Well, as summer vacation comes to a close, it’s time to set down my piña colada, fold up my hammock, and get back to work. Thank goodness the legal industry takes a hiatus during these warmer months so we can all enjoy days on end in the sun with friends and family.
Or not. But at least I’m not the only one trapped in an office on these gorgeous, fleeting days. The Wisconsin Court of Appeals has been busy at work, too. A recent decision focused on the importance of the temporal element when determining whether the emergency doctrine applies as a defense to a given fact situation. In Kelly v. Berg, 2014AP001346 (recommended for publication), the court of appeals remanded the case for a new trial after the jury was instructed on the emergency doctrine and returned a verdict in favor of the plaintiff who had suffered a dog bite.
While the defendants argued that the emergency doctrine should not apply to the actions of a person who is attempting to prevent damage to property (in this case, the plaintiff’s dog), the court did not reach this issue. Instead, the appellate court focused on the time in which action is required. For the doctrine to apply, “the person’s reaction to the danger must be “practically instinctive or intuitive.” The court compared two previous cases in which the time to react was two seconds (the doctrine applied) and seven seconds (the doctrine did not apply).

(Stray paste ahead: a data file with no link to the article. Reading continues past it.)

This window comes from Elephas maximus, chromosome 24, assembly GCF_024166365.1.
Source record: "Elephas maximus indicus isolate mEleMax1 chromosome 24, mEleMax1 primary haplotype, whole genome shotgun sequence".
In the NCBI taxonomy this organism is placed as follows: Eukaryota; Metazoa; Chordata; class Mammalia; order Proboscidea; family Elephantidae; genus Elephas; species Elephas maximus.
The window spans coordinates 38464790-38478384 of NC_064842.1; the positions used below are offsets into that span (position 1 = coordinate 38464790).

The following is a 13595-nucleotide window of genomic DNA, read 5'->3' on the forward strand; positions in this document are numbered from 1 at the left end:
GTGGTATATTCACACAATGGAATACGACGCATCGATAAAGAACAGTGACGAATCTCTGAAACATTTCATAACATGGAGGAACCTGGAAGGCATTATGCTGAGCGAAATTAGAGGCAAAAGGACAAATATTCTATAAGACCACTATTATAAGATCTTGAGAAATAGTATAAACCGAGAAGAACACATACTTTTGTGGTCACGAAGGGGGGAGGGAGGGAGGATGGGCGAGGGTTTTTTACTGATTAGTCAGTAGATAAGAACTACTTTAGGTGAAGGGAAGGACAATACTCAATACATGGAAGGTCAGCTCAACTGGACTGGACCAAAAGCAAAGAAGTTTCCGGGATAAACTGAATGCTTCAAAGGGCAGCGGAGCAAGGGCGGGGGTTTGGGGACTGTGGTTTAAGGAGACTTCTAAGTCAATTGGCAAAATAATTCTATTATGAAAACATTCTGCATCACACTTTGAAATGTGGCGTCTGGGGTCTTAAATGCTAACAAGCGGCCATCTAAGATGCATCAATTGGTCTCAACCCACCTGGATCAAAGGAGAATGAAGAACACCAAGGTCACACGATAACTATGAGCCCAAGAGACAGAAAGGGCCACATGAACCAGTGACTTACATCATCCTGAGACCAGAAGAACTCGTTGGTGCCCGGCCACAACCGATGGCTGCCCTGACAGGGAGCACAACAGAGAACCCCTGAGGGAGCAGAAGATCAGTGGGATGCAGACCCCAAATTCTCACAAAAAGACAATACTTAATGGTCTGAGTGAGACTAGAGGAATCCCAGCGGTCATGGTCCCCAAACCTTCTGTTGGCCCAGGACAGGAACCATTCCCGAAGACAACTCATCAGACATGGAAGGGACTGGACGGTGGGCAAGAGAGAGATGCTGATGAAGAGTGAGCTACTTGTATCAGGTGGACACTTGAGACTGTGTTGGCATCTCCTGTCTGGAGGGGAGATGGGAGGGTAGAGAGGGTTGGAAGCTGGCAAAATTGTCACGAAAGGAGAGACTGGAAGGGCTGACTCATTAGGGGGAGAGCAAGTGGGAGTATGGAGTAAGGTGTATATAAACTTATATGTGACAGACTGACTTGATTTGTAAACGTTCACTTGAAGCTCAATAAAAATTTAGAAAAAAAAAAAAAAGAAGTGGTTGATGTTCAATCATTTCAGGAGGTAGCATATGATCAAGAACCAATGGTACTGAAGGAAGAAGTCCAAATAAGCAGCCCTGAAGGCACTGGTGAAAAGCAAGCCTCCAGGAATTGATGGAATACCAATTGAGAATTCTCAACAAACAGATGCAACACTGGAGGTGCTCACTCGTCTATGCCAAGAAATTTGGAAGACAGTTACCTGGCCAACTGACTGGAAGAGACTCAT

In this case, the appellate court did not refer to or rely upon any specific computation of time that elapsed before the plaintiff reacted. Nevertheless, the record demonstrated that the plaintiff had sufficient time to make a deliberate and intelligent choice whether to intervene in a fight between her dog and the defendants’ dog. The court also held that “when considered as a whole,” the instructions together did not convey the correct legal standard and therefore the erroneous instruction was prejudicial.
The facts are as follows:
Joan Kelly was drawn outside on the evening of June 16, 2011 when she heard her chocolate lab, Moosie, screeching and yelping. [Author’s note: awesome dog name.] Joan found Moosie under attack by her neighbor’s pitbull, Princess. Joan screamed for Princess’s owners, Amanda Berg and Adam Finkler, to come help but they did not respond. When it became apparent to Kelly that Princess would likely kill Moosie if she did not intervene, Kelly grabbed Princess’s jaws and pried them open, releasing Moosie’s neck and allowing Moosie to escape toward the back door of Kelly’s home.